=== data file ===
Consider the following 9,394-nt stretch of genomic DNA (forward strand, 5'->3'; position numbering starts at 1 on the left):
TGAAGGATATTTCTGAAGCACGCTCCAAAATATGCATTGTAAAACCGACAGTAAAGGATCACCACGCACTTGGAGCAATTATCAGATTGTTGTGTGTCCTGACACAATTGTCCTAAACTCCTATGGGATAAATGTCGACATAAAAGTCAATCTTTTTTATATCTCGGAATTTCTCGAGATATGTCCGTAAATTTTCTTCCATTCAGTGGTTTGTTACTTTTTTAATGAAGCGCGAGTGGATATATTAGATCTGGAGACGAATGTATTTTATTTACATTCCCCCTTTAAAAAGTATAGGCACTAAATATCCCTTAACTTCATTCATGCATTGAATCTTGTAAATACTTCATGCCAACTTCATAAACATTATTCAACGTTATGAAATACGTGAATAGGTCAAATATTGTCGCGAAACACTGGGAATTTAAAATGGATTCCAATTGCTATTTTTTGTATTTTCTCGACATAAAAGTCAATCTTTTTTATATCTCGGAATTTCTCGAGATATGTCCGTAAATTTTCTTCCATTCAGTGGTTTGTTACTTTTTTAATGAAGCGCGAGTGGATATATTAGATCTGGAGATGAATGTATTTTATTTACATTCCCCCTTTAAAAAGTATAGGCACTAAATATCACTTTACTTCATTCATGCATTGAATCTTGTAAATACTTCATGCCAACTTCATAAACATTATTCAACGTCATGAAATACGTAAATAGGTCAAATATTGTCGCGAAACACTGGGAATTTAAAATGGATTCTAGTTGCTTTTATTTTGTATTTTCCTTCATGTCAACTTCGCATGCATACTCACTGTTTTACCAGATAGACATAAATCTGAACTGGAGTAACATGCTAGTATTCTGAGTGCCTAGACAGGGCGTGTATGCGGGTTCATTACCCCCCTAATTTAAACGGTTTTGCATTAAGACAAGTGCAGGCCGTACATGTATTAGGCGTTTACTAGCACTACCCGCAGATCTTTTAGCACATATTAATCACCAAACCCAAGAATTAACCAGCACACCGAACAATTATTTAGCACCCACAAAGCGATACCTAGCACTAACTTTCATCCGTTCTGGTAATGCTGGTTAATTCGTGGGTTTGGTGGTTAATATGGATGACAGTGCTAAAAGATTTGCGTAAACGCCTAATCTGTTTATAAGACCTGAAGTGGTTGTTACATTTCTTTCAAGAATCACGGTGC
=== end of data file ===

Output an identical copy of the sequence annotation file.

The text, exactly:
Consider the following 9,394-nt stretch of genomic DNA (forward strand, 5'->3'; position numbering starts at 1 on the left):
TGAAGGATATTTCTGAAGCACGCTCCAAAATATGCATTGTAAAACCGACAGTAAAGGATCACCACGCACTTGGAGCAATTATCAGATTGTTGTGTGTCCTGACACAATTGTCCTAAACTCCTATGGGATAAATGTCGACATAAAAGTCAATCTTTTTTATATCTCGGAATTTCTCGAGATATGTCCGTAAATTTTCTTCCATTCAGTGGTTTGTTACTTTTTTAATGAAGCGCGAGTGGATATATTAGATCTGGAGACGAATGTATTTTATTTACATTCCCCCTTTAAAAAGTATAGGCACTAAATATCCCTTAACTTCATTCATGCATTGAATCTTGTAAATACTTCATGCCAACTTCATAAACATTATTCAACGTTATGAAATACGTGAATAGGTCAAATATTGTCGCGAAACACTGGGAATTTAAAATGGATTCCAATTGCTATTTTTTGTATTTTCTCGACATAAAAGTCAATCTTTTTTATATCTCGGAATTTCTCGAGATATGTCCGTAAATTTTCTTCCATTCAGTGGTTTGTTACTTTTTTAATGAAGCGCGAGTGGATATATTAGATCTGGAGATGAATGTATTTTATTTACATTCCCCCTTTAAAAAGTATAGGCACTAAATATCACTTTACTTCATTCATGCATTGAATCTTGTAAATACTTCATGCCAACTTCATAAACATTATTCAACGTCATGAAATACGTAAATAGGTCAAATATTGTCGCGAAACACTGGGAATTTAAAATGGATTCTAGTTGCTTTTATTTTGTATTTTCCTTCATGTCAACTTCGCATGCATACTCACTGTTTTACCAGATAGACATAAATCTGAACTGGAGTAACATGCTAGTATTCTGAGTGCCTAGACAGGGCGTGTATGCGGGTTCATTACCCCCCTAATTTAAACGGTTTTGCATTAAGACAAGTGCAGGCCGTACATGTATTAGGCGTTTACTAGCACTACCCGCAGATCTTTTAGCACATATTAATCACCAAACCCAAGAATTAACCAGCACACCGAACAATTATTTAGCACCCACAAAGCGATACCTAGCACTAACTTTCATCCGTTCTGGTAATGCTGGTTAATTCGTGGGTTTGGTGGTTAATATGGATGACAGTGCTAAAAGATTTGCGTAAACGCCTAATCTGTTTATAAGACCTGAAGTGGTTGTTACATTTCTTTCAAGAATCACGGTGC